5. Cool to room temp before slicing.

Dog Days

I know what you are thinking.  You think I’ve been slacking off all summer, what with the post here, another there and multiple weeks in between.

Actually, the opposite is true.

The last couple of summers I found myself teaching a pretty intense graduate course.  As much fun as it was (really, it was), come September I found myself exhausted and not really ready to start the academic year.

So this year I said no to teaching and instead became the student.

Of baked goods.  I just finished up a phenomenal 10 week baking course through the New School of Cooking in Culver City, CA.  Every Monday night the class convened for lecture and hands-on practice. The instructor, Chef May Hennemann was fantastic: incredibly accomplished, knowledgable and patient.   I’m not exaggerating when I say I think I smiled the entire 40 hours.  We covered everything from quick breads to laminates and I feel like my technical skills have greatly improved.

As an adult so many things I do are driven by need or purpose–means to an ends.  It was an incredible luxury to do something with the sole aim of enjoyment.

In fact, I enjoyed myself so much that I working on negotiating additional coursework.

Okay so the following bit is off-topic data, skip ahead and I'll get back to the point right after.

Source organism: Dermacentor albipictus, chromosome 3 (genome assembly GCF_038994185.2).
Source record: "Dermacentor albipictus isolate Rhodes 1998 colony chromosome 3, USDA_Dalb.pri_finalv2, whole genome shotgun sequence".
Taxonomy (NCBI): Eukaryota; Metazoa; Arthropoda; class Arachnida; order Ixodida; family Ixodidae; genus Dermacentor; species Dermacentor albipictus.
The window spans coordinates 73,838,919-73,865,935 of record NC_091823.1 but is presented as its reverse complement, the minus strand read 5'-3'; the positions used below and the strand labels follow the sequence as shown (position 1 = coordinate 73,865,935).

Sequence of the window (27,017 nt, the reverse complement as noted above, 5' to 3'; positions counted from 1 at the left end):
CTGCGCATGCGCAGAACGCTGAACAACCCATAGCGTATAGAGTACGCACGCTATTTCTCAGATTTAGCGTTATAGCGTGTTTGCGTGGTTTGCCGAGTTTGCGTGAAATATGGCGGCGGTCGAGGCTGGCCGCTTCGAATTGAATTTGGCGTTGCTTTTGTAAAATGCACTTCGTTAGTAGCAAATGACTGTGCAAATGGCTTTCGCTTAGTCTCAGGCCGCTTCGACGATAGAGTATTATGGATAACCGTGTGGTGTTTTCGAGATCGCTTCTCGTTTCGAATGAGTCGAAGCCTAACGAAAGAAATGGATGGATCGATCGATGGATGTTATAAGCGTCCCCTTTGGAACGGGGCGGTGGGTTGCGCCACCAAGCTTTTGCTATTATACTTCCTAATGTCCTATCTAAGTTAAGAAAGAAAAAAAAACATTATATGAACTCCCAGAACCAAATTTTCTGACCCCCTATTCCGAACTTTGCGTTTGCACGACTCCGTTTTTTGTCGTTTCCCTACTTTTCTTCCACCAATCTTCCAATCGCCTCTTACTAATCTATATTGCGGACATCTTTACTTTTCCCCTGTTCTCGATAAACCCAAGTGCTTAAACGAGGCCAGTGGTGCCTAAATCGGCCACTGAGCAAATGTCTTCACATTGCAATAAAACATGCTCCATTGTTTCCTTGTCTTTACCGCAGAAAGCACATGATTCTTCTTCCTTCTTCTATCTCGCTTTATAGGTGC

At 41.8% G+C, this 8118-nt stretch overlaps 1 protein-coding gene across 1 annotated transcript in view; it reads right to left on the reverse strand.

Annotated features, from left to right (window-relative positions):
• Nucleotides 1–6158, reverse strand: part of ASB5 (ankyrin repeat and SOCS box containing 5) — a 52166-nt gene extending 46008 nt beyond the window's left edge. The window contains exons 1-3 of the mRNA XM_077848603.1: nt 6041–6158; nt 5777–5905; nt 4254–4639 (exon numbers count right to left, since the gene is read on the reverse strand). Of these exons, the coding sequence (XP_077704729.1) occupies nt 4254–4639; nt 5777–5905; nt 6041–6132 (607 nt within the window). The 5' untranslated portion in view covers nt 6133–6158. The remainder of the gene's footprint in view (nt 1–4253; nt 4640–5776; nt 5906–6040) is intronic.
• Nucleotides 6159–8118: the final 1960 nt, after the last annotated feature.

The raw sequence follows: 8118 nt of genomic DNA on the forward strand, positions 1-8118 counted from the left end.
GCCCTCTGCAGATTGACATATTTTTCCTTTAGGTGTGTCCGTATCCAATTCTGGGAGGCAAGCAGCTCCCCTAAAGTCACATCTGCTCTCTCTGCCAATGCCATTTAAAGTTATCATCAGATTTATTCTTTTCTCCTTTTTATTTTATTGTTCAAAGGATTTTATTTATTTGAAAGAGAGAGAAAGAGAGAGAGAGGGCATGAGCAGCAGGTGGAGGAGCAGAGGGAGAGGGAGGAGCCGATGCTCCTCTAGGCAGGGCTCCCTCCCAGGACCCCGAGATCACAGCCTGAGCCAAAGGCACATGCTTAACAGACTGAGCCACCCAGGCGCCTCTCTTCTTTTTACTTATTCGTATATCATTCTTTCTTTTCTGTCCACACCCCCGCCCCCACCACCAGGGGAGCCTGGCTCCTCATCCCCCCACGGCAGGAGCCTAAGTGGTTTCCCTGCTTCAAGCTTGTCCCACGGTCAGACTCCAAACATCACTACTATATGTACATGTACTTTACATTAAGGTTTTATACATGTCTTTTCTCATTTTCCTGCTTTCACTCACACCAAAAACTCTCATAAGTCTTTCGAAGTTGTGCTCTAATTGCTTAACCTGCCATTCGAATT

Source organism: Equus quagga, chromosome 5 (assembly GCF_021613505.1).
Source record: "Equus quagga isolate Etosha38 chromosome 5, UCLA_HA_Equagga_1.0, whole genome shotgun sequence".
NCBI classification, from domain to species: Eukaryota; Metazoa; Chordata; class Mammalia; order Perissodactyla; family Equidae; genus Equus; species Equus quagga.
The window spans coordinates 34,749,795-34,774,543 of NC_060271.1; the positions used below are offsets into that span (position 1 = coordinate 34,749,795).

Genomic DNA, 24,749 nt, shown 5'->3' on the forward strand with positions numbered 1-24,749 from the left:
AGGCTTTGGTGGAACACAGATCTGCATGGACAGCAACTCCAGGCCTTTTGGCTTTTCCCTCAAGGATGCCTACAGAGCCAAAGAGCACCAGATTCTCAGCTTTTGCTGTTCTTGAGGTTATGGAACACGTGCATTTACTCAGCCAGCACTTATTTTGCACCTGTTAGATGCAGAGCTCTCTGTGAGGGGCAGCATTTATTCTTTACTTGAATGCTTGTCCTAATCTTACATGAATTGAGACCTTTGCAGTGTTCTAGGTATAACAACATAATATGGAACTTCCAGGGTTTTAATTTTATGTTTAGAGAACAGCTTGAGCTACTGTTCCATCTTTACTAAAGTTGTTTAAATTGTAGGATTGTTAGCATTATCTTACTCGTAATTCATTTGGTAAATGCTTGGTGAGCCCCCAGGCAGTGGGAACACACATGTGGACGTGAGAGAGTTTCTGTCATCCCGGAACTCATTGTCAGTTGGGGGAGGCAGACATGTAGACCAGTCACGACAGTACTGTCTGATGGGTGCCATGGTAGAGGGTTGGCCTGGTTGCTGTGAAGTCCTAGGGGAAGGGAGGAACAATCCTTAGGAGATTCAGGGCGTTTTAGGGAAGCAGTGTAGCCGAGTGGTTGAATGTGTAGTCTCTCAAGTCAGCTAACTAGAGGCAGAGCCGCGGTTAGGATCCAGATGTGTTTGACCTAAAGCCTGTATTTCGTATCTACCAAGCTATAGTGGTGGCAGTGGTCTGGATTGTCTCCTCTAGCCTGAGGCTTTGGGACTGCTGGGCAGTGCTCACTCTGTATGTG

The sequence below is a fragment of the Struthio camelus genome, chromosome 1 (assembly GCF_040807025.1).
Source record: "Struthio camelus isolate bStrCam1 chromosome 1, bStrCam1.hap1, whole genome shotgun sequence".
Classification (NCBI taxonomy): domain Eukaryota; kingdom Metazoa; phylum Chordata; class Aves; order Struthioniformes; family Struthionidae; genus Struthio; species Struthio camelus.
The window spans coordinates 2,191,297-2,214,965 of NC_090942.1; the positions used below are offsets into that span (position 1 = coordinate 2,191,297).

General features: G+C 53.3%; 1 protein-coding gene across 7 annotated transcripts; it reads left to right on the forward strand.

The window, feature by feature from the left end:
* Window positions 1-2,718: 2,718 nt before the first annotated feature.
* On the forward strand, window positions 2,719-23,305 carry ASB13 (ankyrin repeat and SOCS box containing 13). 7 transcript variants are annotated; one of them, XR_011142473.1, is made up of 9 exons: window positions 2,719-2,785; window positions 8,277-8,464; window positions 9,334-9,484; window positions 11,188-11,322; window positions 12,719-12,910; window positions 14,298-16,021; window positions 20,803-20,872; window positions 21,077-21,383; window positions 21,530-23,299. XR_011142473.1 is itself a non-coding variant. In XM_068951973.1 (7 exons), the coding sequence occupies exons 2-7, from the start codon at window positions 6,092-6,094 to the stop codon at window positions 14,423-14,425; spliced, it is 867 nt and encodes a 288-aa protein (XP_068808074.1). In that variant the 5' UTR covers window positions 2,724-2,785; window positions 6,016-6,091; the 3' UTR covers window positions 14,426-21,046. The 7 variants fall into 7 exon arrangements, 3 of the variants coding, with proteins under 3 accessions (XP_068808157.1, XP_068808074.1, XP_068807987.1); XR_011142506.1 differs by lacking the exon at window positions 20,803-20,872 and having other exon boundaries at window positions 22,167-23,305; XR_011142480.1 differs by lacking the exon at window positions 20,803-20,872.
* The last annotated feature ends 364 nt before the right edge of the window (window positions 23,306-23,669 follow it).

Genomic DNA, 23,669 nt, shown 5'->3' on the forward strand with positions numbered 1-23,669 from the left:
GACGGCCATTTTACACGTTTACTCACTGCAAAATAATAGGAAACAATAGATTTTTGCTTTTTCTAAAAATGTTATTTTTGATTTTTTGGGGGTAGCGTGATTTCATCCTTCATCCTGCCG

But here is the rub.  Each weekend following the Monday night class I would practice the previous week’s lessons.  This hasn’t left me with much time or motivation for blog posts.

But, I do have lots of stuff to share.  Some is directly from the class but most of it derivative from the concepts I’ve learned and played with on my practice days.

I many even have to double up some weeks.

I

We didn’t actually make ice cream in class.  But, the base of ice cream is very similar to creme anglaise, custard and pastry cream.  Like I said, derivative.  My very favorite chocolate cake includes a healthy dose of stout beer in the ingredient list.  So, when a friend brought us a Tabasco sauce meant for serving over ice cream I immediately thought of this combination.  It’s a good one!

Stout and Bittersweet Chocolate Ice Cream

adapted ever so slightly from David Lebovitz

makes about one quart

Ingredients

  • 7 ounces bittersweet chocolate, finely chopped
  • 1 C whole milk
  • 1/2 C sugar
  • pinch of salt
  • 4 large egg yolks
  • 1 C heavy cream
  • 3/4 C stout beer (Guinness or another favorite)
  • 1 tsp vanilla extract

Directions

  1. Put the chocolate pieces in a large bowl and set a mesh strainer over the top.
  2. Warm the milk, sugar, and salt in a medium saucepan.
  3. In a separate medium bowl, whisk together the egg yolks. Slowly pour the warm mixture into the egg yolks (you don’t want to scramble your eggs), whisking constantly, then scrape the warmed egg yolks back into the saucepan.
  4. Stir the mixture constantly over medium heat with a heatproof spatula or wooden spoon, scraping the bottom as you stir, until the mixture thickens and coats the spatula.
  5. Pour the custard through the strainer over the milk chocolate, then stir until the chocolate is melted.
  6. Once the mixture is smooth, whisk in the cream, then the Guinness and vanilla. Stir until cool over an ice bath.
  7. Chill the mixture thoroughly in the refrigerator, then freeze it in your ice cream maker according to the manufacturer’s instructions.